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    Dynamic JSON Forms with Angular Formly

    Juri StrumpflohnerJuri Strumpflohner

    Sometimes you may have the scenario where the server exposes the configuration for your form. It might be because the user has the possibility to configure which fields are on the UI, or whether you just want to quickly generate forms for your application masterdata out of the database structure. In this lesson we're exploring how Formly allows us to consume a server-side generated JSON version of a Formly configuration.



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    Instructor: If you take a look at the Formly configuration here, you can see that it's actually pretty simple. We have some kind of key value pairs here. There's some massive objects like for template options, with the exception here of onInit hooks, which are more code-like.

    What I want to arrive at is that it's actually possible to deliver this whole configuration directly from the server. This is a very specific case, but it might be useful in those cases where the user can somehow configure which fields should appear on a UI.

    Let's see how to do that with Formly. First of all, let's go here in the assets folder. Let's create here a new file, which we call dynamic-form.json. This will be a file that contains the actual response that usually then the server API would expose. For the purpose of this demo here, we're just creating a static JSON file.

    The interesting part here is that we can actually go and copy over our whole configuration that we have inside here. Let's remove here the key because we don't need it right now. Then let me go ahead and copy the entire Formly configuration over to our dynamic form.

    The only thing we have to remove here are a couple of things. We have to remove here the hooks because that's something we actually cannot provide in JSON because we have some function expressions inside here and JSON doesn't support that. I'll remove this one now.

    Also, what you see here is that we have some other function expressions here that disable property as well as hide expression. Interestingly, these can directly be written also as string expressions, which is perfectly supported by Formly. We can just transform them.

    Let's save here. Let's verify whether we have some other expressions here that don't match the JSON structure. For instance, this here.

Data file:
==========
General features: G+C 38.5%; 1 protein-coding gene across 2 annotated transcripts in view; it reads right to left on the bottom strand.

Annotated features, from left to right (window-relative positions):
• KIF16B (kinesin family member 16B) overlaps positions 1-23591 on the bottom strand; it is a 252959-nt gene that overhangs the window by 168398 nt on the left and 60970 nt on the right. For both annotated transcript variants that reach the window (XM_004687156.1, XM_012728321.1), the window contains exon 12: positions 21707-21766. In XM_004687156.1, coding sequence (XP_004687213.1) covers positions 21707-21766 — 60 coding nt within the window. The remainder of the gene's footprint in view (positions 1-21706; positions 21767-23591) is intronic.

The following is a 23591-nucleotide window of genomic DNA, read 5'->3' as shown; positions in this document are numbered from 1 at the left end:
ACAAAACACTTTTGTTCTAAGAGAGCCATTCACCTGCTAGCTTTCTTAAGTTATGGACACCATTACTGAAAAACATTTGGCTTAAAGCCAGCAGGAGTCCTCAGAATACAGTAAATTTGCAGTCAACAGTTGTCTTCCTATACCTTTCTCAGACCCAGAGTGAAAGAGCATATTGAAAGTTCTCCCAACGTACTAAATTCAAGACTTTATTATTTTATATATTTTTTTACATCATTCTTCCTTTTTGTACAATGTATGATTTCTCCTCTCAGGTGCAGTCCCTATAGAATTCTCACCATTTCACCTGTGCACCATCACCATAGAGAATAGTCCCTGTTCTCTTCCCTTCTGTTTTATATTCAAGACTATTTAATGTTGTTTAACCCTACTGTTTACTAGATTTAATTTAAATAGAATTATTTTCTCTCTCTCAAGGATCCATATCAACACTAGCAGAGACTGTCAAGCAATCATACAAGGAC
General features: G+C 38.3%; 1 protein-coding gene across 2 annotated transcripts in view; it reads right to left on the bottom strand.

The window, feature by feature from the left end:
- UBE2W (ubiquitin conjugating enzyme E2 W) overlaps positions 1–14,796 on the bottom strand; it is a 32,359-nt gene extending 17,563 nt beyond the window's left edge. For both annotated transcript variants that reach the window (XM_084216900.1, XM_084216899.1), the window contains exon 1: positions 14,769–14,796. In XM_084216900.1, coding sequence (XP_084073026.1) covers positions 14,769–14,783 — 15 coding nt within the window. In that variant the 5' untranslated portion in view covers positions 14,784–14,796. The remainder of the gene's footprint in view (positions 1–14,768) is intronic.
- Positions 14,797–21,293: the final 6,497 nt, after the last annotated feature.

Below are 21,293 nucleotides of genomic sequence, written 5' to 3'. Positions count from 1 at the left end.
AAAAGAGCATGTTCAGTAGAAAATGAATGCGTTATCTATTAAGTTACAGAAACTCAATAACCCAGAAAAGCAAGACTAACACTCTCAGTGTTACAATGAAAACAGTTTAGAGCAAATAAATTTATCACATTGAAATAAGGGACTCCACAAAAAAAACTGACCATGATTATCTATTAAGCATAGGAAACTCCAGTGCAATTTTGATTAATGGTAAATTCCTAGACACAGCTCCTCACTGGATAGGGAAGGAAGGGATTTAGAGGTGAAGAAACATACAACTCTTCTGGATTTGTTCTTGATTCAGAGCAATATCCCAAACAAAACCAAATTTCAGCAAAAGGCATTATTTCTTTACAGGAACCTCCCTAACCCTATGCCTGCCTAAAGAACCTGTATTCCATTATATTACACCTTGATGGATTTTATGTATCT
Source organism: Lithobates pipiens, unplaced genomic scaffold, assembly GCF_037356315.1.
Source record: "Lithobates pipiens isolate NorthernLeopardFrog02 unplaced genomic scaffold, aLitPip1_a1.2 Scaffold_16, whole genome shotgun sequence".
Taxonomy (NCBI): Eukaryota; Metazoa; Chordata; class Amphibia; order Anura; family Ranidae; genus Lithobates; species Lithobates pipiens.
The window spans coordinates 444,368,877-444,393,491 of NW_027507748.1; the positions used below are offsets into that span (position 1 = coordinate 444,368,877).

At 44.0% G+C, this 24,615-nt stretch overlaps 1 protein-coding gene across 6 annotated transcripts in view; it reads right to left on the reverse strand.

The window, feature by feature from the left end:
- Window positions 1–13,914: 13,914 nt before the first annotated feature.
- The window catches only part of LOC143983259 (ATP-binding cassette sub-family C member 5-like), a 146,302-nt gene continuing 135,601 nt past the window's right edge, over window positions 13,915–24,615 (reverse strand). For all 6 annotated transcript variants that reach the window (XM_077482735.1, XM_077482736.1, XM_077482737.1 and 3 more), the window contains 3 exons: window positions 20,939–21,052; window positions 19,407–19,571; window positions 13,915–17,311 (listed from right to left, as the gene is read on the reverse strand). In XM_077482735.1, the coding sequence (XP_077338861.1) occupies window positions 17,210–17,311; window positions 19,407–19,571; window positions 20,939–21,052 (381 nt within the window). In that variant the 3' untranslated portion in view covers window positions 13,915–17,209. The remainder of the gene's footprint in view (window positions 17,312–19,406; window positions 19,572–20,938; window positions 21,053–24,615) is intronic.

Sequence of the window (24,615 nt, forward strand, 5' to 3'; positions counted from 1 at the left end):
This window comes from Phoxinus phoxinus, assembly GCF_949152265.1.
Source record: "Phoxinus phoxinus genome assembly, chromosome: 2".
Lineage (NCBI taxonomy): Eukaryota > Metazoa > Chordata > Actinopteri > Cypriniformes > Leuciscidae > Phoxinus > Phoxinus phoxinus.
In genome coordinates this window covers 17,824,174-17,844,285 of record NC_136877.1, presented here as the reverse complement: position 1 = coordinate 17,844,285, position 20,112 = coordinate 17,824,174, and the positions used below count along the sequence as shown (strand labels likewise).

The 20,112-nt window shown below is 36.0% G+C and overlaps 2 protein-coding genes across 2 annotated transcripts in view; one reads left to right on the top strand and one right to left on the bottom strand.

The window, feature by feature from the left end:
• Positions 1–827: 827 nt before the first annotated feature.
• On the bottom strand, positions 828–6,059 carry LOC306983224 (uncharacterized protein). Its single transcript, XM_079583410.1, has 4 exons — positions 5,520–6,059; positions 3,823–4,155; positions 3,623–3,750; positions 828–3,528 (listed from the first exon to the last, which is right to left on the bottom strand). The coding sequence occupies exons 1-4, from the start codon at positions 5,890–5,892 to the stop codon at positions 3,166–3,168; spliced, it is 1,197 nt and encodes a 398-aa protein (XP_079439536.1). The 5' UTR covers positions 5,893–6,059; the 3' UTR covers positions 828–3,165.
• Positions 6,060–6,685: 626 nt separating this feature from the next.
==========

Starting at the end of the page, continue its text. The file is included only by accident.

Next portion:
We cannot, of course, provide a data source because that won't be available, but given that we will deliver the values directly from the server, we will actually already prepopulate also the values of those option fields, because it doesn't make any sense to do another call to the server forgetting the data.

    Probably, we would have here something like value NULL, label for deselecting the nation, and then let's just add one nation as an example, Italy. Obviously, you would have your multiple nations inside here. Also need to remove here the comments because comments are not supported.

    Let's check whether we have some autocomments inside here. Let's remove all the inaudible dates because it contains some function expressions.

    Now we should be good to go. You can see that Prettier automatically transformed the single quotes into double quotes so we have a valid JSON structure.

    In order to use that inside our components, let's first of all remove here that Formly config. Now, we can go and dynamically fetch that JSON file. Of course, I need here the HTTP service. Let me just quickly import that from HTTP common, and then in the OnInit, for instance, I can go and say this.http.get.

    We will call here our assets/dynamic-form.json file. What we expect here is to be returned at Formly field config array. So we can already give that here, and then we can just subscribe for now here, and we will get here the fields.

    Once we have the fields, we can actually associate them here to our fields, which is our local variable, which will then be taken over by Formly. Now, you can already see that we have already our form in place that is now dynamically constructed from that string that comes from the server.

    So obviously, we are a bit limited in what we can express in a valid JSON, like function inaudible cannot be expressed, really. But still, for instance, validations like your inaudible validation perfectly works. For instance, if I add here 16, you can see that the validator called for triggers, and the validation messages which we have registered on Formly will appear.

    Also, if we scroll down to the Cities here, you can see here we have a couple of expression properties here as well as a hide expression, and that also works. For instance, if I, here, de-select nation, you can see that this city field disappears, so we can even implement some dynamic behavior based on other fields.

    What we have removed, however, is, for instance, on that city ID here, the OnInit hook which automatically inaudible listen to changes on a nation, and based on that nation, filters basically the cities here. Now, this is something we will have to implement ourselves in some post-processing step, for instance.

    What you could do is, when you get here, the fields, you could actually go and search for the cities. Then on the service site, for instance, on that city here on the template options, you could add some property, for instance, something like DependentField. And let's see, here, write nationID.

    So based on that, you put that in a post-processing tab which you perform here, attach it on OnInit hook, and then register on the valid changes of that dependent field that is specified here in that template options.

    There are a lot of possibilities which allow you to extend that further more, but there is really something specific to your use case.